In just about every long-term relationship, there may come a time when things get tough and you ask yourself, "Is this really worth fighting for?" Hopefully, the answer to that question is yes and the two of you will work together to get the relationship back on track. But sometimes it's not so clear if the relationship is salvageable, and in that case, how do you know if it's worth fighting for or if it's finally time to throw in the towel? To answer that question, I asked couples' therapists for one sign that means your relationship is over and it's time to move on, and their answers were seriously helpful. For one thing, the takeaway is that most problems can be overcome if you both want to make it work, and if the relationship really is doomed, it's pretty obvious.
While all relationships will have their shares of highs and lows, most times you can hopefully bounce back. But occasionally you bottom out past the point of no return, and it's time to say good bye. There's absolutely nothing wrong with that! Here is how experts say you can tell the difference and what they think is the one sign that means their clients' relationships are done (whether they realize it yet, or not).
According to Dr. Gary Brown, a prominent couples therapist in Los Angeles, the one problem that can’t be worked through is if “your partner constantly threatens you verbally [or] physically harms you. In this day and age, that should be a ‘no-brainer.’ There simply is no excuse for perpetrating emotional or physical violence on anyone unless it is a legitimate case of self-defense. Period.”
His advice is that you end the relationship at the first hint of emotional or physical violence, and adds that “Once you are in a safe environment, tell close loved ones that you trust about what is going on.” But for some folks, leaving an abusive relationship is easier said than done, which is why Dr. Brown stresses that you should lean on your support system. “Trying to navigate this alone will only hinder your ability to work this through. Given the stakes, it would make sense to consider seeing a couples' counselor or an individual therapist. The more support you have, the better your chances of understanding why this situation is happening and to explore options for your exit strategy if the situation simply cannot be resolved.”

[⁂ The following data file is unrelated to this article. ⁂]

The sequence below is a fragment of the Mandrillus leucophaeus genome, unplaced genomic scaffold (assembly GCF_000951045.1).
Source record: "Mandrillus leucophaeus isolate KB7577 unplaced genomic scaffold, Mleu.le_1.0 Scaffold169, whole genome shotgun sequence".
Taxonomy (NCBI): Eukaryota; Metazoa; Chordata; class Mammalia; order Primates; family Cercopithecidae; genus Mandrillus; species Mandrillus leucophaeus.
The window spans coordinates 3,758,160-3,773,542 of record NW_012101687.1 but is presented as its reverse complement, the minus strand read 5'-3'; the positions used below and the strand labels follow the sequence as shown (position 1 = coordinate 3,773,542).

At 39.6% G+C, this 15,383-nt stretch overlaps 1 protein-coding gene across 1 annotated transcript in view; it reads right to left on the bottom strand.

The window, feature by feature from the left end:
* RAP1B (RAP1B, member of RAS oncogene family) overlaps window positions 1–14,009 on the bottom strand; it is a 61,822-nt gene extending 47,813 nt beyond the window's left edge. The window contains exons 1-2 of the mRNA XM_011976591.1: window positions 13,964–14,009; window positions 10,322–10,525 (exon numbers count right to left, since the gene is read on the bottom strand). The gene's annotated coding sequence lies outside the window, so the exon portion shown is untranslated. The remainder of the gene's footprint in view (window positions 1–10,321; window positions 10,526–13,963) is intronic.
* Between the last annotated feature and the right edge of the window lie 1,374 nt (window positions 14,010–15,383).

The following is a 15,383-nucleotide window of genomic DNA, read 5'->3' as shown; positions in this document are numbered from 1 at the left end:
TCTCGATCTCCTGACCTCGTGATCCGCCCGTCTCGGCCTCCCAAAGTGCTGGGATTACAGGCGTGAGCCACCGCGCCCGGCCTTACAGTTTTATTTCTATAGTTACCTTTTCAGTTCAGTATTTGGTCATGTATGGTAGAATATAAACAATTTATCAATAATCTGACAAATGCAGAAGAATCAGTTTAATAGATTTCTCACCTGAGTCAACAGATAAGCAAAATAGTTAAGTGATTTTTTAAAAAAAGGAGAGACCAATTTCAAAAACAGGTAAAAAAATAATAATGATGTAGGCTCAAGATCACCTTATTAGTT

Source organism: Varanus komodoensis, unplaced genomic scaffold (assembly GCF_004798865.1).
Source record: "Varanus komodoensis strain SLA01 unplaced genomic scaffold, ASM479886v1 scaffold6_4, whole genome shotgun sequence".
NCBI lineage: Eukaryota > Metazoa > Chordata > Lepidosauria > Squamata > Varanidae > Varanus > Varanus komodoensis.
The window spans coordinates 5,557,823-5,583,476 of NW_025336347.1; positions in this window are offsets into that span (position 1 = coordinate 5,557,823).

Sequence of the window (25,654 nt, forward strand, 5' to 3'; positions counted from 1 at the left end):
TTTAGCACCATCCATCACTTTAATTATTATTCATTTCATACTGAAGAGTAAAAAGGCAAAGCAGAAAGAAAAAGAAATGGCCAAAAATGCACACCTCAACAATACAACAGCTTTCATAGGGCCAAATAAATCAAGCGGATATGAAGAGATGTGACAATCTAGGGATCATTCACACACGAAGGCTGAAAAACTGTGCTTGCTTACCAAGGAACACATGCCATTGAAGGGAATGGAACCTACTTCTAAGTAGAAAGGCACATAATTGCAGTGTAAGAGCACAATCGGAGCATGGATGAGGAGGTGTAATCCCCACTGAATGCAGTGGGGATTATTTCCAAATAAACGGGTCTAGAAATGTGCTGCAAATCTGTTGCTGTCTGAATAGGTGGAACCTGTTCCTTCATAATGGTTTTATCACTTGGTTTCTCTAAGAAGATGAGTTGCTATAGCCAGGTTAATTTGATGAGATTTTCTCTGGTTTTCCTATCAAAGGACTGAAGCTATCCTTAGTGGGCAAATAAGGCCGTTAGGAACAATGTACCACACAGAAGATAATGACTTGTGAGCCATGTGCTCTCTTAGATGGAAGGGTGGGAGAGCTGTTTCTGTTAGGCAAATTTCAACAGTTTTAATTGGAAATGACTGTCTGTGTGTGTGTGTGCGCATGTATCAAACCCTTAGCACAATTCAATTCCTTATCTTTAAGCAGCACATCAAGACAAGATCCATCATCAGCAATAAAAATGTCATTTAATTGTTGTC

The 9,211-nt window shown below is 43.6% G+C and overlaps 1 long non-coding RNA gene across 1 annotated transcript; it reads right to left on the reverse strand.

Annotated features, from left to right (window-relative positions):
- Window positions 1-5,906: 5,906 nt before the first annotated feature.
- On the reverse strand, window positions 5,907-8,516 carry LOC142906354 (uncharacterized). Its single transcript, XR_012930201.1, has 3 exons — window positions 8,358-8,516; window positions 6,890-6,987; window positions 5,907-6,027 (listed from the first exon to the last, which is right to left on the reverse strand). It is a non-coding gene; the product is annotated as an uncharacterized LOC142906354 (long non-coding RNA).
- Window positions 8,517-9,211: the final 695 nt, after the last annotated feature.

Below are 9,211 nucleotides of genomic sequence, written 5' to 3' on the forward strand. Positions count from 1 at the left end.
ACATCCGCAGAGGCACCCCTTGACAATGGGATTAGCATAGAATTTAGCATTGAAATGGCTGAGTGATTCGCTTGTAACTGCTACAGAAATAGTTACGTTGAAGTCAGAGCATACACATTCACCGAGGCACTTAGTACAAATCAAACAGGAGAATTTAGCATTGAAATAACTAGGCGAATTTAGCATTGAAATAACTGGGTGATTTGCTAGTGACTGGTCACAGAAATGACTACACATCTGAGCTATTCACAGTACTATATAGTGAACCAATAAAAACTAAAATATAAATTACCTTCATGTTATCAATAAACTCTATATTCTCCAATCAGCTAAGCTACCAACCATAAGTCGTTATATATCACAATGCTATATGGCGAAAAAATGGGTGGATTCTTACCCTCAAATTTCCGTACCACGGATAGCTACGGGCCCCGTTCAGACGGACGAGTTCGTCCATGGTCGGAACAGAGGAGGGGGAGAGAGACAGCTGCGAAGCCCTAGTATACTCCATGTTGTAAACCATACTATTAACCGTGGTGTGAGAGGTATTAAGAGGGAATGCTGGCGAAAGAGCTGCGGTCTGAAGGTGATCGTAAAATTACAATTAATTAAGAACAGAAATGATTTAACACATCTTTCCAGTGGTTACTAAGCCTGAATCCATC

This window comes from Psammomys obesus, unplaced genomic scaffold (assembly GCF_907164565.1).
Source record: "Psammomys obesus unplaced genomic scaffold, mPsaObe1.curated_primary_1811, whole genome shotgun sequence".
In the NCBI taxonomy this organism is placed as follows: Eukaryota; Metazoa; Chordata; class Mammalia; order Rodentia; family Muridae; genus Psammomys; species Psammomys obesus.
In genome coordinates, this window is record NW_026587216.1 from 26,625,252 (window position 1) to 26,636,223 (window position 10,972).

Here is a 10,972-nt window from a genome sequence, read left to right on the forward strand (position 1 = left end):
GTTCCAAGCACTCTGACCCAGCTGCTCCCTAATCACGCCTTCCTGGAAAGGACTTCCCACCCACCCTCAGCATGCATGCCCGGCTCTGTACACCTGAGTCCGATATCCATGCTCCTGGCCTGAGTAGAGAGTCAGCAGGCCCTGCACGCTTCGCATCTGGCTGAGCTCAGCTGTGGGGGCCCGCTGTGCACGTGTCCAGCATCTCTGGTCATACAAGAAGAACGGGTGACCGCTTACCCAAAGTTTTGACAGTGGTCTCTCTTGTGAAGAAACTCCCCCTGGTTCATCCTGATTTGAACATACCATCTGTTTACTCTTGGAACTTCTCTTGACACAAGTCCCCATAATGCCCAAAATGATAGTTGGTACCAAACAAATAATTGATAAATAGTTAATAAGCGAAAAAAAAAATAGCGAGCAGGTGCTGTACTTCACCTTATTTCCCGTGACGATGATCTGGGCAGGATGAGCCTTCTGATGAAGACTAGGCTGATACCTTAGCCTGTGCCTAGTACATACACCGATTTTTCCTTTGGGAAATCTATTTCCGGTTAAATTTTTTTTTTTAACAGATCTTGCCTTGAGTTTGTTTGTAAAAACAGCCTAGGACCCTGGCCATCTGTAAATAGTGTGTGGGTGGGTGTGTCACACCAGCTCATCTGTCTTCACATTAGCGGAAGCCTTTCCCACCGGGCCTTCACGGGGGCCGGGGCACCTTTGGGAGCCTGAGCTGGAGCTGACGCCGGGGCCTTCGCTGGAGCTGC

Working through relationship problems is exactly that: Work. Which is why, for Hanalei Vierra, licensed marriage and family therapist and author of The True Heart of Man: How Healthy Masculinity Will Transform Your Life, Your Relationships, and the World, a true sign that a relationship is over is when one or both of the partners is unwilling to put forth the effort to work through their issues. As Vierra tells Elite Daily, “The one sign for couples that means the relationship is over also happens to be the one requirement necessary for the relationship to stay together in the first place: It is willingness. Willingness to change, willingness to have compassion, willingness to forgive... willingness to give the other person the benefit of the doubt at the toughest moments of struggle between them both. A lack of willingness on either person’s part, therefore, is the death-knell for a couple’s ability to maintain a connection.”
For Katie Leikam, a licensed clinical social worker and LGBTQ-affirming therapist in Decatur, Georgia, the one true sign that a relationship is past the point of no return is “when couples begin to have contempt for each other.” Leikam tells Elite Daily, “If every fight ends with them telling each other they hate each other, or they can't hold their words for wishing ill will on their partner, it's over.” While Leikam says it’s common to want to curse at them during a fight, or tell them to go away, it’s when you actually express those things that it becomes a problem. If when you fight your intention is to hurt your partner rather than try to work toward a solution, then Leikam says it's over.
Although it may be hard to hear, not all relationships are meant to last — especially any showing the signs the experts mentioned. You deserve to be in a relationship that is free from all of these toxic and extremely harmful dynamics. Don’t settle for anything less.
If you or someone you know is experiencing domestic abuse, call 911 or the National Domestic Violence Hotline at 1-800-799-SAFE (7233) or visit thehotline.org.